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United Airlines Says “Goodbye” To Caracas, Venezuela

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United Airlines Says “Goodbye” To Caracas, Venezuela

United Airlines Says “Goodbye” To Caracas, Venezuela
June 30
14:31 2017

MIAMI – Sometimes Fridays aren’t fun, and sunny days aren’t always as shiny as they seem. This was today’s state of affairs, as United Airlines finally said ‘goodbye’ to Caracas, Venezuela.

As it was announced a month ago by the carrier, they ended the service because it was “not meeting our financial expectations”. Clearly, the ‘financial expectations’ are summed up in a package that makes it difficult for airlines to maintain Venezuelan service; it includes the country’s bad administration, a remaining debt to the aviation industry from the government and the fear sustained in the lack of security.

Claps and tears of sadness accompanied United’s last departure at the Simón Bolívar International Airport (CCS), the Venezuelan flag was exhibited by the pilots from the Boeing 737-800 cockpit to say goodbye, and the flight attendants assured passengers, with tears in their eyes, they “will see each other again”.

United’s progressive farewell started three years ago when they were forced to reduce their daily flight to a four-weekly flight. At the beginning of the summer season, the airline went back to daily frequency, but since April 4th, due to the lack of security in Caracas, the flight from Houston made technical stops in Aruba to change crews, so they wouldn’t have to overnight in the Venezuelan city.

You may be asking yourself: Why do Venezuelans make such a drama out of this? Easy. They have the ongoing feeling that their main international gateway is closing down day after day. They feel trapped in their own country and even though there are Venezuelans that want to stay and fight their liberty, they are scared that if it is not achieved, there’s no way out of the rude dictatorship they are living in.

Flight attendant saying to passengers “We will see each other again… We will see each other again…”

It’s hard for them to see how everyone is running away from their country; this is not the first last departure they’ve experienced. Several international carriers, including Air Canada, Alitalia, Lufthansa, LATAM, GOL and Insel Air ceased flights to Venezuela. Others, such as American Airlines and Delta, have decreased their operations, and Aerolineas Argentinas took extra measures to keep their crew safe during their layovers in Caracas.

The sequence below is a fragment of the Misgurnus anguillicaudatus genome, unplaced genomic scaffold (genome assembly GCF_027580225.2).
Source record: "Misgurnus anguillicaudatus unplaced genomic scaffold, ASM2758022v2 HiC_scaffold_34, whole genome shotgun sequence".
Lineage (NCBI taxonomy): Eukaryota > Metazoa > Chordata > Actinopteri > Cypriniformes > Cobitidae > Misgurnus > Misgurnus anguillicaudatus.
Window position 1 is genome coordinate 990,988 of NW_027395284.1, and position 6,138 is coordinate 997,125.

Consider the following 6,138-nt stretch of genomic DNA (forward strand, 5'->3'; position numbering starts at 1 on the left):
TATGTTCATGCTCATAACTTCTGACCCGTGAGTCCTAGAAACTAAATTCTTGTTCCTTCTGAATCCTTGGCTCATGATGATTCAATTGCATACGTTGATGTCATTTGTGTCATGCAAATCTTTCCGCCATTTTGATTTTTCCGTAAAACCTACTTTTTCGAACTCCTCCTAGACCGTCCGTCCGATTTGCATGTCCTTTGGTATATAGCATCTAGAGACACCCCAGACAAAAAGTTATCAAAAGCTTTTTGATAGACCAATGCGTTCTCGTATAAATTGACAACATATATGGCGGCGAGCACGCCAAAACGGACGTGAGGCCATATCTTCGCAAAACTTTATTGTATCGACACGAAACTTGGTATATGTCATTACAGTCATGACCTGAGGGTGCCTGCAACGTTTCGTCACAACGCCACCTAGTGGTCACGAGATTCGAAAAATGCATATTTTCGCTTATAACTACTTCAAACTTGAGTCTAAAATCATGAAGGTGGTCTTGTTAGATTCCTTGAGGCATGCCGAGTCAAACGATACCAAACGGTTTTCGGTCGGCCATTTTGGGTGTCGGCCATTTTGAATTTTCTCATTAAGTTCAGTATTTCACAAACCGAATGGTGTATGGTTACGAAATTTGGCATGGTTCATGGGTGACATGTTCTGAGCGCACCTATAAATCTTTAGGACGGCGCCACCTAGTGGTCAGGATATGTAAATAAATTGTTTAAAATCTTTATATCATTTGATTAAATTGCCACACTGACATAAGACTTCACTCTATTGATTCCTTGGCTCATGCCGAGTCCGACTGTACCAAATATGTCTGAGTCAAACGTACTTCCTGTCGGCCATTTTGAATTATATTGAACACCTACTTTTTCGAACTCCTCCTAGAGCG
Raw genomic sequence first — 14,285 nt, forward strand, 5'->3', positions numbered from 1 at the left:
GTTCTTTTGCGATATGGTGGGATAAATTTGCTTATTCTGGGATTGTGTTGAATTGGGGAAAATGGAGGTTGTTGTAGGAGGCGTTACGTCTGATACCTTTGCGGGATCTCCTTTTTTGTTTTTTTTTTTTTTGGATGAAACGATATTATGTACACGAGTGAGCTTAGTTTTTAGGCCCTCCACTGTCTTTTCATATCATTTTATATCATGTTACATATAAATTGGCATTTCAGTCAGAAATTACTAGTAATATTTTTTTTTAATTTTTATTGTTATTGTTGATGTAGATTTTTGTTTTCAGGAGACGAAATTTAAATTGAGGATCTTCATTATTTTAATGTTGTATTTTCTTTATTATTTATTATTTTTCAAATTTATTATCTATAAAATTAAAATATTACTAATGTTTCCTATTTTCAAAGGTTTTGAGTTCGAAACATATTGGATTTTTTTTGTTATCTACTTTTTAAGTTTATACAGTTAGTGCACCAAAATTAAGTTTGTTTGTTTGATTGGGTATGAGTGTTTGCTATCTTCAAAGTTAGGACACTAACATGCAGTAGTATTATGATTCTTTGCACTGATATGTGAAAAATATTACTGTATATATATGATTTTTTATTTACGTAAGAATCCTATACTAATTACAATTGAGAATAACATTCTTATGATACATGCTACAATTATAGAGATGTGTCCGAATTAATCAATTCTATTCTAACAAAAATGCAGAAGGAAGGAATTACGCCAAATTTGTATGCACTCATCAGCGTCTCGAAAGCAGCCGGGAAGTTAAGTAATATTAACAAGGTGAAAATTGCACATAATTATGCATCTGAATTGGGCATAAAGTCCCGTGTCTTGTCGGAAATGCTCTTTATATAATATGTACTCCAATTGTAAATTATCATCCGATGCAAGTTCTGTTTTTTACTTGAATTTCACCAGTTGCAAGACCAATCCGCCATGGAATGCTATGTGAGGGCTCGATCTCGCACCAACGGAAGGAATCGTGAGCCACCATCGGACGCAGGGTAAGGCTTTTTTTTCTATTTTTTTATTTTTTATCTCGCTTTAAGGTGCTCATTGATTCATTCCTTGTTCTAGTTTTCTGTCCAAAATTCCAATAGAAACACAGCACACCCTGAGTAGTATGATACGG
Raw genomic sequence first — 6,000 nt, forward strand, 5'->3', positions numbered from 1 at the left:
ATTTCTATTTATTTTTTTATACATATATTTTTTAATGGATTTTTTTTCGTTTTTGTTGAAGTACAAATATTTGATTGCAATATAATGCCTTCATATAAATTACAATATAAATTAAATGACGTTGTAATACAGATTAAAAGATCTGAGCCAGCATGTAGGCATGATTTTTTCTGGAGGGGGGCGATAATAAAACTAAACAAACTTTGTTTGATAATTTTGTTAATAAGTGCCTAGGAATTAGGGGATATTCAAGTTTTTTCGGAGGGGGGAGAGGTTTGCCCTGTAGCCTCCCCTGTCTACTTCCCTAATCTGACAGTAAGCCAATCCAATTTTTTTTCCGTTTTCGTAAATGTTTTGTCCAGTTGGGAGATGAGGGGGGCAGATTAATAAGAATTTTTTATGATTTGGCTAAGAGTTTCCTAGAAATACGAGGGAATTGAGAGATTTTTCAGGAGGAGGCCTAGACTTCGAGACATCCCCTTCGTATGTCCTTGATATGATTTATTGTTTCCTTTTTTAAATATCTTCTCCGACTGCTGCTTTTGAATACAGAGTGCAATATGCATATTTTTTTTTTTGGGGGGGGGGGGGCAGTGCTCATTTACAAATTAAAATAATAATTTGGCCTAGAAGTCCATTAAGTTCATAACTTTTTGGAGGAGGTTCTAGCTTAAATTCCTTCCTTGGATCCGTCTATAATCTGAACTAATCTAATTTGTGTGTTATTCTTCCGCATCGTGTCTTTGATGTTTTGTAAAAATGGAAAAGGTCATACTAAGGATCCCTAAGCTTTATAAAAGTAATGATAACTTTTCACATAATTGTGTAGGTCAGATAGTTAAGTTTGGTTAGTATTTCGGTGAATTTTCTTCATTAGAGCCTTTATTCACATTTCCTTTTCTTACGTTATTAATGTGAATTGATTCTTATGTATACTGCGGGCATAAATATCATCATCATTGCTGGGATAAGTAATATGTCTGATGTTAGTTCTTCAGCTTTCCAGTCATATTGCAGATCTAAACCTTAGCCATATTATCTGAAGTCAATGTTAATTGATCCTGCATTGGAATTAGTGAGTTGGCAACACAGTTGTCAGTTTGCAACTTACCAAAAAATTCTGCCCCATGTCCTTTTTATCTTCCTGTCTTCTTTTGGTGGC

Hundreds of Venezuelans expressed their grief on Social Media. With emotive messages, such as “We’ll see each other again in democracy” they exposed the sadness, impotence, and rage to see, once more, their “Land Of Grace” wrapped in big disgrace.

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About Author

Alvaro Sanchez

Alvaro Sanchez

Online Executive Editor. Journalist and Certified Radio Host. Studying for a Specialization in Public Opinion and Political Communications. Even though I love politics I've found myself fascinated by the Aviation World. I'm also passionate by economy, strategic communications, my family, my country, and dogs. mc@airwaysmag.com

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8 Comments

  1. bsablesak@comcast.net
    bsablesak@comcast.net June 30, 17:44

    Awesome coverage, Maria. Thank You. I am a UAL Captain based in EWR and I am in tears as I type this. I flew many, many times to CCS as a CAL, UAL, and even EAL Captain way back in the day. Now that I am based in EWR I haven’t been there in a while and it wasn’t much fun the last couple of years due to the political climate. Hopefully things will change for the better & UAL will be back in CCS soon. Again, Thank You for the awesome article. 🙂

  2. ibhalla
    ibhalla July 02, 23:54

    What do you fly? Thanks.

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